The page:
LIVE REVIEW: Hardwick Live (22.8.15) | NARC. | Reliably Informed | Music and Creative Arts News for Newcastle and the North East

Narc. Magazine Online

Reliably informed

Dressed in leather and oozing with attitude, Hull’s Black Delta Movement may not seem the most appropriate way to start a festival that’s soaked in sunshine and set in the picturesque surroundings of Hardwick Hall. But with big dirty rock riffs that evoke the very best of Black Rebel Motorcycle Club, tunes as hypnotic as Hell and Charlie Don’t Surf and with a voice as strong as singer Matt Burr’s, the swelling crowd are soon won over. Segueing best tune Butterfly into the spoken part of The Doors’ The End shouldn’t work, but it does and it’s truly captivating. A growing live reputation is entirely justified.

Bristol’s Meadowlark turn a sunny day into a glorious one with their lilting folk pop melodies. Kate McGill’s mesmerising vocals recall Gabrielle Alpin and songs such as Sail Away, Eyes Wide and Family Tree are all capable of making the same kind of dent in the charts. Ones to watch out for.

It’s been a strange ride for West Yorkshire’s Embrace. Touted as the next Oasis when they released their brilliant debut The Good Will Out back in 1998, huge success always seemed to elude them until the Chris Martin penned ballad Gravity catapulted them to the top of the charts in 2004. Gravity is aired here but Embrace’s biggest strength has always been their anthems; All You Good Good People and Come Back To What You Know still pack as much punch as they did nearly twenty years ago. Frontman Danny McNamara’s enthusiasm cannot be faulted as he encourages the crowd closer to the stage and they punch the air in delight as the band launch from one massive sing along to the next. Embrace have experienced the ups and downs and Ashes is the perfect closer for a band who have repeatedly risen from the flames.

10CC may be best known for their huge 1975 hit I’m Not In Love but they’ve nearly as many crowd-pleasers in their repertoire as they’ve had line-up changes throughout the years. 1978’s Dreadlock Holiday in particular has the crowd – many of whom weren’t born when it was released – getting down to the feel-good reggae tune and in a summer in which England regained the Ashes, singing along to the immortal line, “I don’t like cricket, oh no, I love it,” has never felt so good.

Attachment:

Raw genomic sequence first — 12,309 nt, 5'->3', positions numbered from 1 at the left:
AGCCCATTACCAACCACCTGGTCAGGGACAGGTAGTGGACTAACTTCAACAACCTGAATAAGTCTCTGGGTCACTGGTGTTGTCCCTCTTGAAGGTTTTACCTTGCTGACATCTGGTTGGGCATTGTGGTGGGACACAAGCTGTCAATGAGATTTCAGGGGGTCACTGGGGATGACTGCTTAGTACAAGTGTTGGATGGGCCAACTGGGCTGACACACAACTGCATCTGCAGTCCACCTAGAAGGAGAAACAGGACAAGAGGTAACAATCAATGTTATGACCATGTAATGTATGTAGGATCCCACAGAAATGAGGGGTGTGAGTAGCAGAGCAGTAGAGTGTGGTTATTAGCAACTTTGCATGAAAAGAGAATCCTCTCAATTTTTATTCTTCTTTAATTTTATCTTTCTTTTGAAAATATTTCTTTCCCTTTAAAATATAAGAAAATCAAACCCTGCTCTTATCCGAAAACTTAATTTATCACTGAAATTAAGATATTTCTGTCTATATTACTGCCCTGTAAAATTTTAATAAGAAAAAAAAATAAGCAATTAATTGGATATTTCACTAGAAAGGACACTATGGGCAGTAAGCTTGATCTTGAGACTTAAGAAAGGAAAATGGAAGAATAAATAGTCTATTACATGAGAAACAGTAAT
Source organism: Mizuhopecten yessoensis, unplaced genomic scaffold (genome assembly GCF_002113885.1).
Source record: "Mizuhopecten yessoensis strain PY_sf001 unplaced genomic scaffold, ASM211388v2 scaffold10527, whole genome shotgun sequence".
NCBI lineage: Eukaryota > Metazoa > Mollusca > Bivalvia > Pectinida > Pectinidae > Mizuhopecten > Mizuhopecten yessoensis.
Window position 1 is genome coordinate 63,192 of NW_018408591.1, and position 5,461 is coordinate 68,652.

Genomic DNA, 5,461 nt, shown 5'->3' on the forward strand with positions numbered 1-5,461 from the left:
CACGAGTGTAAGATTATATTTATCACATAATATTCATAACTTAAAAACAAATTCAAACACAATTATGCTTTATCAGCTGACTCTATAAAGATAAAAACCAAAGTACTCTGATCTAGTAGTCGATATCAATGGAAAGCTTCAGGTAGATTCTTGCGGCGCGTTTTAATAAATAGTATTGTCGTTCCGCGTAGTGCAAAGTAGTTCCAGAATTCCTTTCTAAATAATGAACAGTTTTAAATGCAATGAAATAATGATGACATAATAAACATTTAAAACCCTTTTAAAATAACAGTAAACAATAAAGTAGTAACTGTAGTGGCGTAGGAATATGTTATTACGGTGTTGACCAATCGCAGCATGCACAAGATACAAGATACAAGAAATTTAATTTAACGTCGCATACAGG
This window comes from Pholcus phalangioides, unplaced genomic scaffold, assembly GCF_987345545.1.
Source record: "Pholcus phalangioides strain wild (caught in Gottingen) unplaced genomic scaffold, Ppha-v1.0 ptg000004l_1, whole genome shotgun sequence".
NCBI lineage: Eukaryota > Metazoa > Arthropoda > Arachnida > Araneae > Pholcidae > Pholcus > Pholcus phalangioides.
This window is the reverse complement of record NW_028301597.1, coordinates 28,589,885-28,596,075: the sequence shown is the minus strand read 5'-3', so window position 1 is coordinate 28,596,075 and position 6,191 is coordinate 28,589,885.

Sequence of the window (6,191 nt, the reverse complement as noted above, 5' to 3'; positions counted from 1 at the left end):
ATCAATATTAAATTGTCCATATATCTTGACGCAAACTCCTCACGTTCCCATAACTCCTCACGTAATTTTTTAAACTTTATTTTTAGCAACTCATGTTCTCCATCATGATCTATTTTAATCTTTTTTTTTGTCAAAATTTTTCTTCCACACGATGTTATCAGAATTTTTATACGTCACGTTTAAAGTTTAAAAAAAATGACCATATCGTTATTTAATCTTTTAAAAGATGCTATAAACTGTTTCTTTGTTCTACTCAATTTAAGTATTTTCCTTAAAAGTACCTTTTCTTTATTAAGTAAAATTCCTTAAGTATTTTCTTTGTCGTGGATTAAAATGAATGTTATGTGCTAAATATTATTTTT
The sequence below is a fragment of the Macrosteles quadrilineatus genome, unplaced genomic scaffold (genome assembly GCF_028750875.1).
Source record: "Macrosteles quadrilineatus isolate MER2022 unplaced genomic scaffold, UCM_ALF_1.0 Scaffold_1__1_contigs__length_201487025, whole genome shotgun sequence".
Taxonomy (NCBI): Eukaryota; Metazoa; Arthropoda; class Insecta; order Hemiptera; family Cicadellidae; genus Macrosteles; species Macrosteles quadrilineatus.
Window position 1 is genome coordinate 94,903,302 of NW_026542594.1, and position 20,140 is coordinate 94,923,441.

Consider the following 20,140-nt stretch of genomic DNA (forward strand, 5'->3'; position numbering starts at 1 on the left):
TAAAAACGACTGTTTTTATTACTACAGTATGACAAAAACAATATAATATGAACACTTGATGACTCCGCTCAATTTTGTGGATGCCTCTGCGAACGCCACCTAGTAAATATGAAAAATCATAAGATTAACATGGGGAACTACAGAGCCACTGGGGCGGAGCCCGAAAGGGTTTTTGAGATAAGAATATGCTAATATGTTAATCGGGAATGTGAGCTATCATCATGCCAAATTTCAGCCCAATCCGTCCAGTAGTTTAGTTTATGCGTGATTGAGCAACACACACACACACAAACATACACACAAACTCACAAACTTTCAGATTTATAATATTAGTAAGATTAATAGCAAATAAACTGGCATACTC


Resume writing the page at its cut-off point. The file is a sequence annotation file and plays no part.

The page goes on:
“in a strange correlation, what started out as a nice summer’s day, quickly turns into a torrential downpour midway through their set”

Razorlight have never quite lived up to their early success and in a strange correlation, what started out as a nice summer’s day, quickly turns into a torrential downpour midway through their set. Thankfully, in tunes like Golden Touch, In The Morning and America, they possess plenty of material to keep a festival crowd satisfied and Johnny Borrell remains a charismatic frontman.

There isn’t a better band around today than James to work a festival crowd and frontman Tim Booth is in no mood to let what is quickly becoming a deluge of rain affect what should be the crowning performance of the day.  Taking the stage to a sing along of Singing In The Rain, it’s soon business as usual as Booth whips the crowd into a frenzy with an opening salvo of classics, Come Home and She’s A Star.

With thirty years of festival experience under their belt, James are so good at this that they’re comfortable bumping up fan favourite and usual set closer Sometimes to higher in the running order as the rain lashes down, turning the beautiful Hardwick Castle lawns into one giant mud bath. “There’s a storm outside, and the gap between crack and thunder, is closing in” sings an ecstatic Booth, the sheer beauty and aptness of the lyrics not lost on a single member of the audience as lightening illuminates the sky around us. “Sometimes when I look deep in your eyes I swear I can see your soul,” sing back the crowd, soaked to the bone, but with not a care in the world.

It’s truly breathtaking as the dripping hairs on the backs of soaked necks move everyone and we’re barely a third of the way through the set. The festival classics just keep coming with Just Like Fred Astaire, Curse Curse – the best track on the latest record, La Petite Mort – and Tomorrow, not to mention everybody’s indie disco favourite sing along tune, Sit Down. Getting Away With It (All Messed Up) and the barely subtle sexual innuendo of Laid bring the night to a dripping climax and Hardwick Live is over for another year, a suitable triumph in spite of conditions that threatened to turn a great event into a disaster. There are few gripes as the weary, wet crowd make their way home, though an arc may have come in handy in what became a frankly biblical storm.

Like this story? Share it!

Subscribe to our mailout